Chapter 9 "Tarnga"-signs of the South Siberia and Mongolia 105
Chapter 10 Correlation of "tamga"-signs of the Iranian and Turkic peoples 107
Chapter 11 "Tamga"-signs of the medieval Alans 110
  Conclusion 118
  Bibliography 120
  Abbreviations 137
  Illustrations 139
  List of illustrations (in Russian) 140
  List of illustrations (in English) 150
  Summary 187

 

LIST OF ILLUSTRATIONS

Fig. 1. The Sarmatian instrument for stamping and the wooden cup (Mil cc. AD)

Fig. 2. The indelicate "close analogies" for the "tamga"-signs of Sarmatia

Fig. 3. The main ways of creating of new forms of the "tamga"-signs (Sarmatia)

Fig. 4. The specific regional signs of Sarmatia of the 1st . - 1 half of the 1st c. AD

Fig. 5. The specific regional signs of Sarmatia of the 2nd half of the 1st-1st half of the 2nd cc. AD

Fig. 6. The specific regional signs of Sarmatia of the 2nd half of the 2nd-1sl half of the 3rd cc. AD

Fig. 7. The specific regional signs of Sarmatia of the 2nd half of the 3rd - end of the 4th cc. AD

Fig. 8. The migrations of the objects with the signs in various chronological groups

Fig. 9. The specific regional signs of Sarmatia on the stone plate from Kerch

Fig. 10. The specific regional signs of Sarmatia on the marble lion No. 1 from Olbia

Fig. 11. The specific regional signs of Sarmatia on the marble lion No. 2 from Olbia

Fig. 12. The specific regional signs of Sarmatia on the stela from Krivoy Rog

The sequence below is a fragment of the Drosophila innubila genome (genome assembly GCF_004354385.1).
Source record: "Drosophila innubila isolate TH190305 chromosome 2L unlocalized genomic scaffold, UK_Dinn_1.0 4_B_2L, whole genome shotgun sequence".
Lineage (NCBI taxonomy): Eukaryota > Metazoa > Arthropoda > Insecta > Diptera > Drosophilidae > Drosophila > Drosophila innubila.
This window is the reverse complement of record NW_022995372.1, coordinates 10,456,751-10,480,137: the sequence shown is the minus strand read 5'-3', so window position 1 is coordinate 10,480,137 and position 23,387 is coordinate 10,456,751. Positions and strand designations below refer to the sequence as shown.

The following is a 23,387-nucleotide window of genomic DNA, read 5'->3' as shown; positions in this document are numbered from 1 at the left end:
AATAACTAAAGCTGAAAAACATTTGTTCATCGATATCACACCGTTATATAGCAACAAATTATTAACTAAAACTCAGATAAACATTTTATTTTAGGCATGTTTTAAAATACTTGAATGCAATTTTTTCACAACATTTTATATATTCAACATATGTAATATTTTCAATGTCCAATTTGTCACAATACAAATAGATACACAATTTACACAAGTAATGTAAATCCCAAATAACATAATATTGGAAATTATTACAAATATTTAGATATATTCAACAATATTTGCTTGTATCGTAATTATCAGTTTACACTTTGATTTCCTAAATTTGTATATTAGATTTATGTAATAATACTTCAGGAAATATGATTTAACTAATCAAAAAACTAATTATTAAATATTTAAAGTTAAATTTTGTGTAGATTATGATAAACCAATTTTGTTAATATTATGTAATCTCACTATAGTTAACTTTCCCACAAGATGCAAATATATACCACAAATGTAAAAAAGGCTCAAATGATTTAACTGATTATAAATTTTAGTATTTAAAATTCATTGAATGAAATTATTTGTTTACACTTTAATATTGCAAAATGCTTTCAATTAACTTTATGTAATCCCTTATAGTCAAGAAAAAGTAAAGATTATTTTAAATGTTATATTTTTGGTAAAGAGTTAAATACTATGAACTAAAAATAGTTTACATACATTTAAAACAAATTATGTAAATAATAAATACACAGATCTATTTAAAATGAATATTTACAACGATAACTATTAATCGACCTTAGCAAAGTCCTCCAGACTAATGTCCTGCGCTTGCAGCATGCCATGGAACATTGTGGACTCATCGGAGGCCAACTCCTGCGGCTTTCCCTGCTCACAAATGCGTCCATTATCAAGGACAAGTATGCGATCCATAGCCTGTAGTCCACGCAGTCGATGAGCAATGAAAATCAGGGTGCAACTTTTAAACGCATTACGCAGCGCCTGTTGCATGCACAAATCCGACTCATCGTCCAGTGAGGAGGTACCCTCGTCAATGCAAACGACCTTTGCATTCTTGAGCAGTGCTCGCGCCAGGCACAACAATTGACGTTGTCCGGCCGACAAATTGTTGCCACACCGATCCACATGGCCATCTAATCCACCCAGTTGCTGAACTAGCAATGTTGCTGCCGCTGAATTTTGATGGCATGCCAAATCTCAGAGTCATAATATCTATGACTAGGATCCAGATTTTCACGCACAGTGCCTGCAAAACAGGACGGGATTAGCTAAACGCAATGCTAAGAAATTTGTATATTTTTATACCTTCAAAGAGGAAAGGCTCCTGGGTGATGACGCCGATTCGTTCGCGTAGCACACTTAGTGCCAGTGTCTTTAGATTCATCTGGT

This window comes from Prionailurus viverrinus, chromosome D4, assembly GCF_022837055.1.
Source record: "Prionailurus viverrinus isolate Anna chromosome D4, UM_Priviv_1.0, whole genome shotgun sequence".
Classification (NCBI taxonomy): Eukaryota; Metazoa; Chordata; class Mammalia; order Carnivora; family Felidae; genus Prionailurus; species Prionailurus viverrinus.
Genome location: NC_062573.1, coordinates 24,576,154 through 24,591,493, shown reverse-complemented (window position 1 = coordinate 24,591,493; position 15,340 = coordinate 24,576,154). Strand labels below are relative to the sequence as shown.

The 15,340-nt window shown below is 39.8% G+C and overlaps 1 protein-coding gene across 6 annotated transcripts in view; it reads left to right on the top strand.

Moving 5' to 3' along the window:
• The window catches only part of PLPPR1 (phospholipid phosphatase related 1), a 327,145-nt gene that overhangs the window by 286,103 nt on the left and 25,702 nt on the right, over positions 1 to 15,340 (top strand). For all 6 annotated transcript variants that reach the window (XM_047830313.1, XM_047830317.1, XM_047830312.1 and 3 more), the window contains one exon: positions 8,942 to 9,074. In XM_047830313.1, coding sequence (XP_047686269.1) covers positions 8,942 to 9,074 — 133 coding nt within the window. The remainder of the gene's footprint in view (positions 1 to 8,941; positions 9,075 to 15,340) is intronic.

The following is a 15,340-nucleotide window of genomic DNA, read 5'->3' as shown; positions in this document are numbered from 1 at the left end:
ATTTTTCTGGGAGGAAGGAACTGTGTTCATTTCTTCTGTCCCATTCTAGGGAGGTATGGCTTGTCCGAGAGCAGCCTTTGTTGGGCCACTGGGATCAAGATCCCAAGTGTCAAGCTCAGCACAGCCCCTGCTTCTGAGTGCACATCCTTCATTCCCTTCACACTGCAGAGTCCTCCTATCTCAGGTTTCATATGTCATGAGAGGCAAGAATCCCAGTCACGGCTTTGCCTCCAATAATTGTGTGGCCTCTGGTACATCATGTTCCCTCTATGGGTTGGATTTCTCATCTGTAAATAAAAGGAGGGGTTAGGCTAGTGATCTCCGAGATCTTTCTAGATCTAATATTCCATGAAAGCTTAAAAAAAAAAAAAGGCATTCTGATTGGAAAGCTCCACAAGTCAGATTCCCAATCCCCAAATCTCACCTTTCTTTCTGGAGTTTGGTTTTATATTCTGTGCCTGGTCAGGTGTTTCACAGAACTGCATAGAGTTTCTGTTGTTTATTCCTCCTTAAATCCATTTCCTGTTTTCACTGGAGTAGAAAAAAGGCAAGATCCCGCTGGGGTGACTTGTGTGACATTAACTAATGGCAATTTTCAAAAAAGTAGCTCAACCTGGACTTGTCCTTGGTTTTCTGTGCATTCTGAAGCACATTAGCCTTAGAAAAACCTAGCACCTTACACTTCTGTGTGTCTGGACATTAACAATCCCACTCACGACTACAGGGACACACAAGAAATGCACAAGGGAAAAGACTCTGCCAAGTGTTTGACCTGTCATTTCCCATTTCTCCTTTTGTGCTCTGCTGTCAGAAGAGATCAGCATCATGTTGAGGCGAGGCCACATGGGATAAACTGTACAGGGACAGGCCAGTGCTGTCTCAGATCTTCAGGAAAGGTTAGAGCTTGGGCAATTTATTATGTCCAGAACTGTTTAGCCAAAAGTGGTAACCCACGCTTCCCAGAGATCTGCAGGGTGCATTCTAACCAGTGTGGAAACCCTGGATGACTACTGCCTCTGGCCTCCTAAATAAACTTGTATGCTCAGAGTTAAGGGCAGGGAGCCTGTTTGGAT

Fig. 13. The specific regional signs of Sarmatia in caves in Ak-Kaya and Kamennaya Mogila

Fig. 14. Various signs.

Fig. 15. The variants of individual handwriting of the signs of the kings of Bosporus

Fig. 16. The accumulations of "tamga"-signs in Bayte sanctuary (Ustyurt plateau)

Fig. 17. The published types of "tamga"-signs of Bayte and their analogies

Fig. 18. The signs of Bel'bek IV necropolis (S-W Crimea, Mil AD) and their analogies

Fig. 19. The signs of the most politically active noble clans of Sarmato-Alans

Fig. 20. The specific regional signs of Sarmatia on the plates from Tanais

Fig. 21. The specific regional signs of Sarmatia on the plates from Tanais

Fig. 22. The specific regional signs of Sarmatia on the plate from Tanais

Fig. 23. The specific regional signs of Sarmatia on the plates from Tanais

Fig. 24. The small objects with several signs (Sarmatia, mid. 1st - mid. 2nd cc. AD)

Fig. 25. The accumulations of signs from the Olbian polis (turn of the 1st-2nd cc. AD)

Fig. 26. The accumulations of signs (Sarmatia, mid. 1st - mid. 2nd cc. AD)

Fig. 27. The signs of the Basins of Amudar'ya and Syrdar'ya (4th - 2nd cc. )

Fig. 28. The signs of the Basins of Amudar'ya and Syrdar'ya (1st . - 3rd . AD)

Fig. 29. The signs of the Basins of Amudar'ya and Syrdar'ya (4th-8th cc. AD)

Fig. 30. The nunpublished signs on the pottery from Koy-Krylgan-kala (Khwarezm)

Fig. 31. The accumulations of signs on the column from Takhti-Sangin (Bactria)

Fig. 32. The signs of the Achaemenian Iran (by J. Boardman 1998; 2000)

Fig. 33. The signs of the Parthian (b) and Sassanian (a, c-e, d, 31-35) Iran and the Hellenistic Margiana (d, 1-30)

Fig. 34.The accumulations of signs from Mongolia (a, c), Altay (b), W.Turkestan (d-f)

Fig. 35. The "tamga"-signs of the Altay (a-b) and Mongolia (d-f)

Fig. 36. The "tamga"-signs of the medieval Alans

 

AUTHOR'S SUMMARY
(and
S.. Yatsenko could have saved himself some embracement by reading what he had written. Oh, boy)

Tamga-signs of the Iranian Peoples in Ancient Times and Early Middle Ages.